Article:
The board voted 6-0, with one board member absent, to deny the application, but voted 6-0 to accept the environmental study associated with Costco’s application. The store, had the special-use permit been granted, would have measured more than 150,000 square feet and included parking lot space.
“Generally, they just felt it was not an appropriate use in that area and that the fallout with the traffic and everything else was not what was needed in that neighborhood. For most of the residents, traffic was the overriding concern – that would be a huge store with a lot of parking spaces,” a Town of Oyster Bay spokesperson said.
United States Senator Charles E. Schumer was given a warm welcome when he visited the Village of Floral Park Fire Department Headquarters on Monday, Jan. 27. Schumer revealed to a small crowd that more than 70 Nassau County fire departments and seven volunteer ambulance corps are facing major budget hikes in order to meet the year-end deadlines to upgrade existing radio equipment due to federal mandates.
Schumer had only the highest of praise for the volunteer firefighters who came from cities across Nassau County, including Stewart Manor, Garden City, Bellerose, New Hyde Park, Great Neck, Island Park, Valley Stream, East Williston, Port Washington, Bayville, Freeport, Wantagh, and Oceanside, Lakeview.
“As you know I care a lot about our firefighters; they are great people. Nassau County volunteer fire departments are among the best in the country,” Schumer said, adding, “They risk their lives, they don’t get paid to make us safe. It’s a great thing and everyone here in this county is blessed by the quality of the fire departments.”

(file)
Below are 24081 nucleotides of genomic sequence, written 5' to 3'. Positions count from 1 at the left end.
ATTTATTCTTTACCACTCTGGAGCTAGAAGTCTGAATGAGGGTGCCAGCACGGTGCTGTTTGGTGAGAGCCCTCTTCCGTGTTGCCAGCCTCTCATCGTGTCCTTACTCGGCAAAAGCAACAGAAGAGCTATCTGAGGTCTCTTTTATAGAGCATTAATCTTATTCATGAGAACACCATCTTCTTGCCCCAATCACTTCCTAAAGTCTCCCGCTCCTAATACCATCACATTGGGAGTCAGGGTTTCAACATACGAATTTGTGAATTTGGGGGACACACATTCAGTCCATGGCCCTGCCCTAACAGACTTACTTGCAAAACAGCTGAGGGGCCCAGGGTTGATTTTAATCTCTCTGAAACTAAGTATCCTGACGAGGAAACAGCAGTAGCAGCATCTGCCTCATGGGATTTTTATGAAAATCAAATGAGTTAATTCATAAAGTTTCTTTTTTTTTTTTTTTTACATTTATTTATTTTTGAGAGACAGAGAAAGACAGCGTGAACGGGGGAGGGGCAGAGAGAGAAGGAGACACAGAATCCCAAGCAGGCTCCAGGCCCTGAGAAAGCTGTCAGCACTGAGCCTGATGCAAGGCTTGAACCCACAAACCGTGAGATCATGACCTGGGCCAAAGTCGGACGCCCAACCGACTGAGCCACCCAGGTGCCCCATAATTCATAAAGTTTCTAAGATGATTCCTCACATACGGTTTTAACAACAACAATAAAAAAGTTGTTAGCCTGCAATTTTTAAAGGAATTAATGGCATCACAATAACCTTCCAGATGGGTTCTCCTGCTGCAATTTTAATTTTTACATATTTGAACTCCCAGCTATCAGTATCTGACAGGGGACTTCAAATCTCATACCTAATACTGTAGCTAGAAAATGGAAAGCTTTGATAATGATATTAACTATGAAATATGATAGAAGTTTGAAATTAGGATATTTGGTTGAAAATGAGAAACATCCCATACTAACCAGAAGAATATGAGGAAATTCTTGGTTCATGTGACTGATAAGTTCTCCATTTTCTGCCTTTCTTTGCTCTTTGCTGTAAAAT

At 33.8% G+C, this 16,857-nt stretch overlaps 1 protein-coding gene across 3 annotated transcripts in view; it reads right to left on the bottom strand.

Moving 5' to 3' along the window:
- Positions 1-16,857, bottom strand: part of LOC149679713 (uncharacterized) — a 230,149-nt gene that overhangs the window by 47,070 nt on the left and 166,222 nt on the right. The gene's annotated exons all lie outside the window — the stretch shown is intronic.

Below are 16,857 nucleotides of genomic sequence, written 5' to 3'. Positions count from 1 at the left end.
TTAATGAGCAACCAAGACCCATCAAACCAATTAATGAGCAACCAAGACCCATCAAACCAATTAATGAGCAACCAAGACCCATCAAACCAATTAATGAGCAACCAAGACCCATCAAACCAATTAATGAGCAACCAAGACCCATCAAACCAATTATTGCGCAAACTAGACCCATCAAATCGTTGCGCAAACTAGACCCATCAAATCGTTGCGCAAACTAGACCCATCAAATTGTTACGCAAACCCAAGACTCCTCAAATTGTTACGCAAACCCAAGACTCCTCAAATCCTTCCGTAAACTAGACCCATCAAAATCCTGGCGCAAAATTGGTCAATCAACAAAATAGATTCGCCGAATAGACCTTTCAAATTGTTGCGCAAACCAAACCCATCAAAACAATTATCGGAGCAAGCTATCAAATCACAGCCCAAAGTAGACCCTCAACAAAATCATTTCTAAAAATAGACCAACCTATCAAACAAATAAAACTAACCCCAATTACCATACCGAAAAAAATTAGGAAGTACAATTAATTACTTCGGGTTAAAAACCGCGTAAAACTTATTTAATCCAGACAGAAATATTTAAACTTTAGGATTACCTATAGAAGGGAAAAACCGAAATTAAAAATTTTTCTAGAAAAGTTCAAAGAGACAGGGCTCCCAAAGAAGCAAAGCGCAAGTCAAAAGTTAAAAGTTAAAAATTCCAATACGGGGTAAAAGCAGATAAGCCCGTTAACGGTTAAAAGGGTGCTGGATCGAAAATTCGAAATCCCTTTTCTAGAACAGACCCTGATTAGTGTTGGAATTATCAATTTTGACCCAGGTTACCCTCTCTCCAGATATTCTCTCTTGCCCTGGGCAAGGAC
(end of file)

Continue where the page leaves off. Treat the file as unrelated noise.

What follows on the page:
Long Island Lutheran Middle and High School has been blessed by countless individuals and families who have affected exciting and positive changes for the school. As the school’s “Growing in Excellence” campaign continues on in Phase II, many gathered to celebrate the special people who help make LuHi the wonderful educational ministry it is today.
Long Island Lutheran gave tribute to important LuHi community members with the school’s highest honor, the Pro Deo et Schola Award, meaning “for God and school.”
This year’s recipients were Loretta Ruff and family of Hicksville and Dr. David and Janet Hahn of Brookville.
Ruff served as executive secretary at LuHi from 1979 to 2005, and both she and husband Fred have been invaluable volunteers at the LuHi Open, Bid-for-Kids Dinner Auction Dinner and, most recently, the Haiti Meal Packing Event. She has served on a number of councils and boards at Good Shepherd Lutheran Church in Plainview where she and Fred are active members. In addition, daughters Karen (Klose), Allison (Sweeney) and son Frederick and their families have served LuHi in various volunteer and staff roles.